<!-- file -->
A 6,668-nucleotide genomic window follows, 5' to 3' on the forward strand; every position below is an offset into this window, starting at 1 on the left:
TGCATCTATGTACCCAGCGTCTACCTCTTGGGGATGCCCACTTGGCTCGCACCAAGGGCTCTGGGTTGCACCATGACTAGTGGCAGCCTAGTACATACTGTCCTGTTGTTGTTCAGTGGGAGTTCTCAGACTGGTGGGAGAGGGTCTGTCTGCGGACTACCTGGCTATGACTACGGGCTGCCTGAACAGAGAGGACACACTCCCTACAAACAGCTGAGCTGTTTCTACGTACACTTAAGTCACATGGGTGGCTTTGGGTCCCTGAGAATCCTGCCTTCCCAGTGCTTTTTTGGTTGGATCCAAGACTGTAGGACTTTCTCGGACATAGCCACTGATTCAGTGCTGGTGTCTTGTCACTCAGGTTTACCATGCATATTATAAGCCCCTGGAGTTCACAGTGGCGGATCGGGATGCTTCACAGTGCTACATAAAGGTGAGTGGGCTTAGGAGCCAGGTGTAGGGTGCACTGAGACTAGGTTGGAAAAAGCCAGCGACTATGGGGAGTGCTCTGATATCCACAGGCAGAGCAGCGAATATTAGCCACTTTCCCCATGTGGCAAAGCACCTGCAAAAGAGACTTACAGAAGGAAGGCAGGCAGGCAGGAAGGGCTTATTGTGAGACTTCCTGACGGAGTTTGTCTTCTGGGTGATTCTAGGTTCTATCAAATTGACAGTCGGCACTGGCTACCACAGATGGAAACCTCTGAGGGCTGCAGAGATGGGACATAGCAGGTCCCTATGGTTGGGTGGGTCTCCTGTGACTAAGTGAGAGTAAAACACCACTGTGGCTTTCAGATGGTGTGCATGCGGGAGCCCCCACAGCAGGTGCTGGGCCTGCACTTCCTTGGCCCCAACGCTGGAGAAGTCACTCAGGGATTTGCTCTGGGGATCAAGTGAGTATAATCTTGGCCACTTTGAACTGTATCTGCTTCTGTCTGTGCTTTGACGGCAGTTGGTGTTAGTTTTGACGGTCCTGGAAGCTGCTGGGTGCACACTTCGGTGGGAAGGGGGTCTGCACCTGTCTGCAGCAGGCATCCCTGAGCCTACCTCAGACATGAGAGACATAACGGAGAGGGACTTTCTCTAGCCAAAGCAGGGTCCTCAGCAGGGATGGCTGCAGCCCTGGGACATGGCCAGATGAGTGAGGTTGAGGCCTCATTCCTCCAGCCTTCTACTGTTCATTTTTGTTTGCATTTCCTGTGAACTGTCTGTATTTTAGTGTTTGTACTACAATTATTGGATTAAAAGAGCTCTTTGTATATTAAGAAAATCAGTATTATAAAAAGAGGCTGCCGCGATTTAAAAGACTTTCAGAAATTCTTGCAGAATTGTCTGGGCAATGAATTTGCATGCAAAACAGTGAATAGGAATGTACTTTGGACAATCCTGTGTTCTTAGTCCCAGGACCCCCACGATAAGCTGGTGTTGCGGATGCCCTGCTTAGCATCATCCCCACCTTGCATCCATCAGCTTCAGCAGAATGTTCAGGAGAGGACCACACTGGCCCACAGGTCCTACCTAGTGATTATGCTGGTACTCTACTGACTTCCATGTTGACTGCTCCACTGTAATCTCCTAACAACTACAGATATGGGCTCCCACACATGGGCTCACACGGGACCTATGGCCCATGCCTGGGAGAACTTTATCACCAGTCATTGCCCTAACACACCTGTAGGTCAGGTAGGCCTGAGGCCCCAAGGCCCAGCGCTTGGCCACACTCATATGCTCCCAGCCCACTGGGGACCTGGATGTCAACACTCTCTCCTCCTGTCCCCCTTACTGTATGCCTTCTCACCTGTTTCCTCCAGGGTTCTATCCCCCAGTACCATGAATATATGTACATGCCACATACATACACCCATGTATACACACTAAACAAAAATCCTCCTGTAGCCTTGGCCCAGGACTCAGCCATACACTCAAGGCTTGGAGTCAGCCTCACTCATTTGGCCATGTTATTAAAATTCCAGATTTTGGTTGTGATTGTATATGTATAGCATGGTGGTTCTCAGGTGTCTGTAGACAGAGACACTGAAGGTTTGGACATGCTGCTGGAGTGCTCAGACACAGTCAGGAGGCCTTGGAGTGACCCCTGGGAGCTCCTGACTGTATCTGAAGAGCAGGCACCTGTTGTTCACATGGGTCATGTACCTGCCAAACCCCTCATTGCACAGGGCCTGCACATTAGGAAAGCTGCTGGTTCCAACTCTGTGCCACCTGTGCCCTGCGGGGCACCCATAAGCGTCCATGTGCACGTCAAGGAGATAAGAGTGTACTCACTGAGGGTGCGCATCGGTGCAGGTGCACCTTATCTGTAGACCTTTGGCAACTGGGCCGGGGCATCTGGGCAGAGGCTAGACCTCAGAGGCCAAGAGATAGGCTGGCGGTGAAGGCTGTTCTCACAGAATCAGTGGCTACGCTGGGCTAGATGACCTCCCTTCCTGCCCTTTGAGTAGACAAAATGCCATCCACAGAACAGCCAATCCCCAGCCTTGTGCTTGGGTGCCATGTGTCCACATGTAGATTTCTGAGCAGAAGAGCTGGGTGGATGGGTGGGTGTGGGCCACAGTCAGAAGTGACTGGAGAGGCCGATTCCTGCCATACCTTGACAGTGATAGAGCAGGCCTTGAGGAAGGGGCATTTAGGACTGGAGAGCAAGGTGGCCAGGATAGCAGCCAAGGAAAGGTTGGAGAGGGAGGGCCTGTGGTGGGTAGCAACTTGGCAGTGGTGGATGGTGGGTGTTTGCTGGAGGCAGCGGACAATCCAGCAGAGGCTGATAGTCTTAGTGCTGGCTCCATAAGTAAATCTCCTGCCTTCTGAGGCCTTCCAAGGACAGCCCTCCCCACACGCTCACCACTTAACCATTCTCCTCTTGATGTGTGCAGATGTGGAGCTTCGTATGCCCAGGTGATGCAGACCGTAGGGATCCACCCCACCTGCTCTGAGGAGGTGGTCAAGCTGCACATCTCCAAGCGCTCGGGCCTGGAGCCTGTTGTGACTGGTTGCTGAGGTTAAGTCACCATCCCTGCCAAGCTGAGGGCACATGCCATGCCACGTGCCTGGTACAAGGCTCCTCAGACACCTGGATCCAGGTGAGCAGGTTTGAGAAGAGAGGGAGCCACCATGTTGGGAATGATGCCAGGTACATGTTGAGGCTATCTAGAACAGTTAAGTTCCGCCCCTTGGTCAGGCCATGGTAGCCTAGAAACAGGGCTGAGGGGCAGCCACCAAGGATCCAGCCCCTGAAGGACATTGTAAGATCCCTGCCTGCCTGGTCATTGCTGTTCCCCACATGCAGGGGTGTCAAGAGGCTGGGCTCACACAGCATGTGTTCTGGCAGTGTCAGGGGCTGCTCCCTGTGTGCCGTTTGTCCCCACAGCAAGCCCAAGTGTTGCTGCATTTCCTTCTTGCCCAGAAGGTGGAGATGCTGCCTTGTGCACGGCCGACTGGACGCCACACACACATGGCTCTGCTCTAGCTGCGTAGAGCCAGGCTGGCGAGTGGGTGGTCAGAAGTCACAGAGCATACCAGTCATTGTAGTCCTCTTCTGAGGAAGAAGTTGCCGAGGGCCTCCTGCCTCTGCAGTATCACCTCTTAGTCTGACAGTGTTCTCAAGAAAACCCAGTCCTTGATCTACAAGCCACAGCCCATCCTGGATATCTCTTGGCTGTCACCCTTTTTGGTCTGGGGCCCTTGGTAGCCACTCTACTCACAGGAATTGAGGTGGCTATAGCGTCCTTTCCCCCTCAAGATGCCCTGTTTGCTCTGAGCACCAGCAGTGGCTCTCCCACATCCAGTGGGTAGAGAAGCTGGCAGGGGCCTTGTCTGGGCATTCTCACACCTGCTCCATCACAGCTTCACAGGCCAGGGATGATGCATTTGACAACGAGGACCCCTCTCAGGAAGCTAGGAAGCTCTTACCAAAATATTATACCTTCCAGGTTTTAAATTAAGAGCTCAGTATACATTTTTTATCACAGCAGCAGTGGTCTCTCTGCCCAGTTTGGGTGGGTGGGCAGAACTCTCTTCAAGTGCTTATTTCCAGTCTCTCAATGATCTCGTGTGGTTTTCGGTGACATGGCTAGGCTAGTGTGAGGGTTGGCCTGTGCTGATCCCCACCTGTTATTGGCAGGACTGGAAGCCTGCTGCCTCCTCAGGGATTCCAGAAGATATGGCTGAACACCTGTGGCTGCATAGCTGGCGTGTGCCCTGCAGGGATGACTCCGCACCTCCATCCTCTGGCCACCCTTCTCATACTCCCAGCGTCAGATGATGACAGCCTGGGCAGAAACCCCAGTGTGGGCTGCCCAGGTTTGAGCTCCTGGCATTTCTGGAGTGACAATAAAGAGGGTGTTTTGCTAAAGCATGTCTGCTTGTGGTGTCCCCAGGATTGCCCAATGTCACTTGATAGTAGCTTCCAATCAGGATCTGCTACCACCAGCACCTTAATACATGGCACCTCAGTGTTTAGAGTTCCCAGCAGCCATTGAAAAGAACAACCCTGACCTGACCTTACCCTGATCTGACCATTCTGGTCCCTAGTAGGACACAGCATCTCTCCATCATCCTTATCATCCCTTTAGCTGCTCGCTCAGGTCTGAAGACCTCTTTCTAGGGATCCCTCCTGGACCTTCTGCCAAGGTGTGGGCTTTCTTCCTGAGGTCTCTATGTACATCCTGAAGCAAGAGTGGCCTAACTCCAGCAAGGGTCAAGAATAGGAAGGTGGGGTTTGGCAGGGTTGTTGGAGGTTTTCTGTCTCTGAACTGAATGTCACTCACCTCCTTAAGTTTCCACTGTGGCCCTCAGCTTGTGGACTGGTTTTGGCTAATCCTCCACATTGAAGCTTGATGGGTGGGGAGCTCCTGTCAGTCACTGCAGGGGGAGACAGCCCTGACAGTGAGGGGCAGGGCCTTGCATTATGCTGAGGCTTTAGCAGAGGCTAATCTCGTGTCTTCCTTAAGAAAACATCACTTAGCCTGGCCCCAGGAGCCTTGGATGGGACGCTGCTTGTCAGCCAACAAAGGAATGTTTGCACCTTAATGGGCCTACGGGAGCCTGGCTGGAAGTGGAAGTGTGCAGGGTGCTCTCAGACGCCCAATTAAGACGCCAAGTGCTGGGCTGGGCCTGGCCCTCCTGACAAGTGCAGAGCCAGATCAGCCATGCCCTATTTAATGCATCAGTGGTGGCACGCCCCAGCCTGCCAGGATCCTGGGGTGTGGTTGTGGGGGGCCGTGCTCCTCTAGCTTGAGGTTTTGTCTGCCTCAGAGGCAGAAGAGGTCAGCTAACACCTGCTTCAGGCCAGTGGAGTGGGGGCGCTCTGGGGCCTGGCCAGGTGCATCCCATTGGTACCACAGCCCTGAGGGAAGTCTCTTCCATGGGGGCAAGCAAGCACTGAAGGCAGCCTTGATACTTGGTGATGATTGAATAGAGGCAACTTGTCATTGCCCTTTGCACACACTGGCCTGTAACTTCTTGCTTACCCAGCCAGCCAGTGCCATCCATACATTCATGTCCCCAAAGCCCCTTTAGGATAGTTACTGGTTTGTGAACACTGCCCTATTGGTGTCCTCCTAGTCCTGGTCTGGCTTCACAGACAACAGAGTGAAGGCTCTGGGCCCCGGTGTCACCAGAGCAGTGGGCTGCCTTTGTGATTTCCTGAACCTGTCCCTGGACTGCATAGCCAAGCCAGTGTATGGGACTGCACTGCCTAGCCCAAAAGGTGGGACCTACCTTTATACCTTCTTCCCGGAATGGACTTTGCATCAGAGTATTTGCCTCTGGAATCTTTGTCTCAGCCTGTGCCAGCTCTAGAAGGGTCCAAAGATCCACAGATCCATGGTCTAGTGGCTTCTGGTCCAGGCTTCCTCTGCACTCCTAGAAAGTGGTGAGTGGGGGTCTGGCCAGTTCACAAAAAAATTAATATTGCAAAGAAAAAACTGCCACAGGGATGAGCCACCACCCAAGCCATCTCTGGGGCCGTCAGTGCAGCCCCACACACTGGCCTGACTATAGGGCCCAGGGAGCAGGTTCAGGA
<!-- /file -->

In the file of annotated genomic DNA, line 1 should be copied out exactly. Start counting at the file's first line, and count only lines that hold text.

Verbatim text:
A 6,668-nucleotide genomic window follows, 5' to 3' on the forward strand; every position below is an offset into this window, starting at 1 on the left: